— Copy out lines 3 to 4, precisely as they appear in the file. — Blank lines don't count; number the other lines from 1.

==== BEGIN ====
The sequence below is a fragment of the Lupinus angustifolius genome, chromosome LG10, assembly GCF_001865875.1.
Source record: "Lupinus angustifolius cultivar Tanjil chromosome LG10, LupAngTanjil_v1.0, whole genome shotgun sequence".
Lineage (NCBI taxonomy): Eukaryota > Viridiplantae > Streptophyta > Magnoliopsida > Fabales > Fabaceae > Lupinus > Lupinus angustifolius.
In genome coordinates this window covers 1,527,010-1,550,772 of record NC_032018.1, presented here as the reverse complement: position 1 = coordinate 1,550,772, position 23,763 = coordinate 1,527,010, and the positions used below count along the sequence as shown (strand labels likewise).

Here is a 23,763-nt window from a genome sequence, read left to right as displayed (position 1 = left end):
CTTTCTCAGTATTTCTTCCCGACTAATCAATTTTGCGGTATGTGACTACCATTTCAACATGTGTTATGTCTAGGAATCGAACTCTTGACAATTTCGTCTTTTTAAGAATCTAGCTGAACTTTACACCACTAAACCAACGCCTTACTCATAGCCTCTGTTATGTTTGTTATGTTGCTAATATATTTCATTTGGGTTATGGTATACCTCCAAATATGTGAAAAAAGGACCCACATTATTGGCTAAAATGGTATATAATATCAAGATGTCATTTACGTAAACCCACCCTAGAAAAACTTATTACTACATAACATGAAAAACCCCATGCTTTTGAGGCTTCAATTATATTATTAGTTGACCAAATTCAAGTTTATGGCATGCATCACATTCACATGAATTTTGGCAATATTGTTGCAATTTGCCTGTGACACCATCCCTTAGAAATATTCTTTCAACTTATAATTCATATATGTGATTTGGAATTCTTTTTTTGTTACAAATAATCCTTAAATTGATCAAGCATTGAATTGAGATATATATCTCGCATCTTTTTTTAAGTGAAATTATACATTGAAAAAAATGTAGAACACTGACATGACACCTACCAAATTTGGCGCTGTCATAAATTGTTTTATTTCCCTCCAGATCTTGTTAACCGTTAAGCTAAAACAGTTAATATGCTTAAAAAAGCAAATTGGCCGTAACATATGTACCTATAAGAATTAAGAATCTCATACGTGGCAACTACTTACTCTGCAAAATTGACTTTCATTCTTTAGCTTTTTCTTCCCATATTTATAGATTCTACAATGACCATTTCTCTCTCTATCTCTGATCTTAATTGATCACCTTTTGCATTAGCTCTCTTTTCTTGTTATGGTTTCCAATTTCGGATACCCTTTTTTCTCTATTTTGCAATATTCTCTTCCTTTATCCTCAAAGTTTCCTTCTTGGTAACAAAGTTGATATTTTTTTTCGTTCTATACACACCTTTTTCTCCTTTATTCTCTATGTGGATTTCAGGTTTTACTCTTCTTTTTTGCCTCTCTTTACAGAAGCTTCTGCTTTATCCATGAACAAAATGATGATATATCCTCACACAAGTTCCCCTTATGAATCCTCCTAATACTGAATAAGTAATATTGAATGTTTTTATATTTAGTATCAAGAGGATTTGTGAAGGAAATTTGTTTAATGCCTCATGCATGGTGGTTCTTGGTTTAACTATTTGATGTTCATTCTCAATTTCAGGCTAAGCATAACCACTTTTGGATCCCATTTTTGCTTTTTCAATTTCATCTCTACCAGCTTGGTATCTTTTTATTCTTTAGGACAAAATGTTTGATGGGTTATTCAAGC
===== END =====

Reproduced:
Lineage (NCBI taxonomy): Eukaryota > Viridiplantae > Streptophyta > Magnoliopsida > Fabales > Fabaceae > Lupinus > Lupinus angustifolius.
In genome coordinates this window covers 1,527,010-1,550,772 of record NC_032018.1, presented here as the reverse complement: position 1 = coordinate 1,550,772, position 23,763 = coordinate 1,527,010, and the positions used below count along the sequence as shown (strand labels likewise).